Wood frogs survive extracellular freezing at moderate subzero temperatures (-4°C) for at least 11 days. Freezing survival is aided by the accumulation of high concentrations of glucose as a cryoprotectant in blood and tissues. Glucose production was accompanied by a rapid decline in liver, but not muscle, glycogen levels suggesting that liver is the organ controlling cryoprotectant synthesis.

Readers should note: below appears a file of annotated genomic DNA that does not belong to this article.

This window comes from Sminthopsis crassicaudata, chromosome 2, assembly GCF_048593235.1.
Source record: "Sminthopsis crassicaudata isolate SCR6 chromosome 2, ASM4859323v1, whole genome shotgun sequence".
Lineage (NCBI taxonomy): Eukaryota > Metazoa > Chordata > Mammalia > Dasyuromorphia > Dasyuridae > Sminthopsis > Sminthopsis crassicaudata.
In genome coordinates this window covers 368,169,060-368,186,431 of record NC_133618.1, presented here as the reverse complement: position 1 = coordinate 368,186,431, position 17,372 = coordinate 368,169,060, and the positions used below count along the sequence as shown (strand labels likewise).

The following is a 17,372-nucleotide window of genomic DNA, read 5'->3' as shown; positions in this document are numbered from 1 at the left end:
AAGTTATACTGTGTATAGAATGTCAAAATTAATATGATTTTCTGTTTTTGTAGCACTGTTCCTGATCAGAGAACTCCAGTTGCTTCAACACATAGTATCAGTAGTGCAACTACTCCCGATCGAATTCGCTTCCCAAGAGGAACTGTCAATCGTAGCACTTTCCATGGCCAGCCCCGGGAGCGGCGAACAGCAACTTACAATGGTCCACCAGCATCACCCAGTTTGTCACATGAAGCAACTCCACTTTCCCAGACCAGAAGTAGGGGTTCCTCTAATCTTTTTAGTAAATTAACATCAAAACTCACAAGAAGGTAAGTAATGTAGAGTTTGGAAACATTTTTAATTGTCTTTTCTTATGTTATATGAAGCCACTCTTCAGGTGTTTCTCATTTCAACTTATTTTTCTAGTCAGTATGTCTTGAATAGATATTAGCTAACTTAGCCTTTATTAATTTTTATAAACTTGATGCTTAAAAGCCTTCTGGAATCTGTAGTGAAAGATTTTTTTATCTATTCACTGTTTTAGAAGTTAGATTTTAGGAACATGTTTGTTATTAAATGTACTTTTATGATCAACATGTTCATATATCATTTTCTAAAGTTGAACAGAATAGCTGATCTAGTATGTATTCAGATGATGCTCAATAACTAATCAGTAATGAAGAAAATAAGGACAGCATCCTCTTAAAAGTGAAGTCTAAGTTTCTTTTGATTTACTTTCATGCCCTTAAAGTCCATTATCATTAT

Additional Metadata
Keywords cryoprotectant synthesis, frog, freeze tolerance, glucose levels, cryoprotectant, glycogen levels, liver, Rana sylvatica
Persistent URL dx.doi.org/10.1007/BF01946664
Journal Experientia
Citation
Storey, K. (1984). Freeze tolerance in the frog, Rana sylvatica. Experientia, 40(11), 1261–1262. doi:10.1007/BF01946664